Morris, Simon; GETTING INSIDE JACK KEROUAC’S HEAD, 2010
Morris’ bookwork, Getting Inside Jack Kerouac’s Head, is a performative retyping of the recently published original scroll edition of Jack Kerouac’s beat classic, On the Road. Morris’ project first appeared as an ongoing journey through the book, read and re-typed on a WordPress blog one page per day. This newly published codex version pours the content of that performative retyping back into the format of the paperback source book. It follows the default logic of a blog archive to put the last post / page at the start and stores the rest of the entries in reverse order. In other words, whereas Kerouac traveled from the East coast to the West coast, Morris crosses America from West to East.
"Retyping On the Road is not only a remarkable performance — of endurance, concentration, and apprenticeship — it is also a deadpan experiment in textual literary criticism. Kerouac’s original typescript was oriented toward the writer: a jury-rigged roll of sheets taped together to give the illusion of continuous textual flow (whereas a true “scroll,” properly speaking, would allow one to move forward and backward, and thus would have been in the service of a reader). Morris’ practice collapses reader and writer, reorienting Kerouac’s typescript to the digital, discontinuous unit of the published codex page. In doing so, Morris both inverts Kerouac’s style of production — pecking slowly and methodically where his predecessor sped along at a reputed one-hundred-words-per-benzedrine-fuelled-minute — and he simultaneously fulfills its legend. The annotated details of Kerouac’s typescript belie the Beat ideology of unconstrained spontaneity and improvisation; it is pockmarked with revisions and edits and polishing. Morris, on the other hand, hews to the adage “first thought, best thought” with an unflinching allegiance. A constrained and unexpressive homage to the era that heralded unconstrained and improvisatory expressionism, Getting Inside Jack Kerouac’s Head showcases the critical power of the extended techniques of conceptually rigorous “uncreative writing.” In the process it reclaims Truman Capote’s Parthian shot as a point of pride: “it isn’t writing at all — it’s typing.” And type — as Kerouac used the word in On the Road — is all about genre.”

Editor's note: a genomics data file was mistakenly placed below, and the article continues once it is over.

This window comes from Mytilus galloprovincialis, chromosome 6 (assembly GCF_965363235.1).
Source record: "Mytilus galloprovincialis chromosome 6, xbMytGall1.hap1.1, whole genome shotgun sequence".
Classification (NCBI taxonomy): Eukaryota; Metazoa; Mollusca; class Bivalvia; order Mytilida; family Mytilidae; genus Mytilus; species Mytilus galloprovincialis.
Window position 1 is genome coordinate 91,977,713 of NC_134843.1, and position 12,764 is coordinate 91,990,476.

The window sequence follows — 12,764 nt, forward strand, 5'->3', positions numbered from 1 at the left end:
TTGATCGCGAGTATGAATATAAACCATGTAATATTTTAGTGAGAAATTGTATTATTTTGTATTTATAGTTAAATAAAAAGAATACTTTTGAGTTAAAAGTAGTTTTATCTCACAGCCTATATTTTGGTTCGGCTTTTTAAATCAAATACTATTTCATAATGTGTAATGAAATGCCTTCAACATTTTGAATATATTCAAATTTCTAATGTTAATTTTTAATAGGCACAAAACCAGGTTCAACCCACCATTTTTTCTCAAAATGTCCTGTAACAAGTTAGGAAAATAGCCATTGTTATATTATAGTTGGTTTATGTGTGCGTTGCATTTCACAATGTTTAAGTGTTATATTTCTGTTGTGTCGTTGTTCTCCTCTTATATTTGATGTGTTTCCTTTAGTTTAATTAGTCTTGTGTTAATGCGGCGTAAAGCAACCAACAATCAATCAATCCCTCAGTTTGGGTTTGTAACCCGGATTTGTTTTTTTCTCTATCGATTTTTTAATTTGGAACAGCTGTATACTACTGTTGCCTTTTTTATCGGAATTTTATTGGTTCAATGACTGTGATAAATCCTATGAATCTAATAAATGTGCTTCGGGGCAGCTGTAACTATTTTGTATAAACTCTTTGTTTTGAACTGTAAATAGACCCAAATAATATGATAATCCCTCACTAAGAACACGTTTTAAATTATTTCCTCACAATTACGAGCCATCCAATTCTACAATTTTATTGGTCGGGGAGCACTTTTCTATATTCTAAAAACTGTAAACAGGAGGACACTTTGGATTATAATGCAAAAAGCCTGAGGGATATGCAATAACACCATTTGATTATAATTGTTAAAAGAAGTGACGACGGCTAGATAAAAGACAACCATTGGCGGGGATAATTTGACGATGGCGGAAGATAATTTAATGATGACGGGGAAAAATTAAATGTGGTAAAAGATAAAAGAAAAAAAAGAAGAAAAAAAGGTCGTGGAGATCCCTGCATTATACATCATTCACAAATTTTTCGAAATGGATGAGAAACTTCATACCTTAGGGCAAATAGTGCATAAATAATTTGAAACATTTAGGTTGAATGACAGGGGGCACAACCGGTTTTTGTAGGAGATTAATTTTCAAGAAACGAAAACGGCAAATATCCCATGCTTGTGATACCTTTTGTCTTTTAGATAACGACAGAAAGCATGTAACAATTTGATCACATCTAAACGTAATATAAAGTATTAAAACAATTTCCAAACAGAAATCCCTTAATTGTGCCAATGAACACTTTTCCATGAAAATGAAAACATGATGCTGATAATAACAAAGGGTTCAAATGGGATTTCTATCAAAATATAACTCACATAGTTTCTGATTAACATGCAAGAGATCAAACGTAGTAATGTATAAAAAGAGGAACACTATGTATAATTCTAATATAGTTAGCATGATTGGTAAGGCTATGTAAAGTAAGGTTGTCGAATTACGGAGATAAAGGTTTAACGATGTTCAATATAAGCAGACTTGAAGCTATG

— Professor Craig Dworkin, University of Utah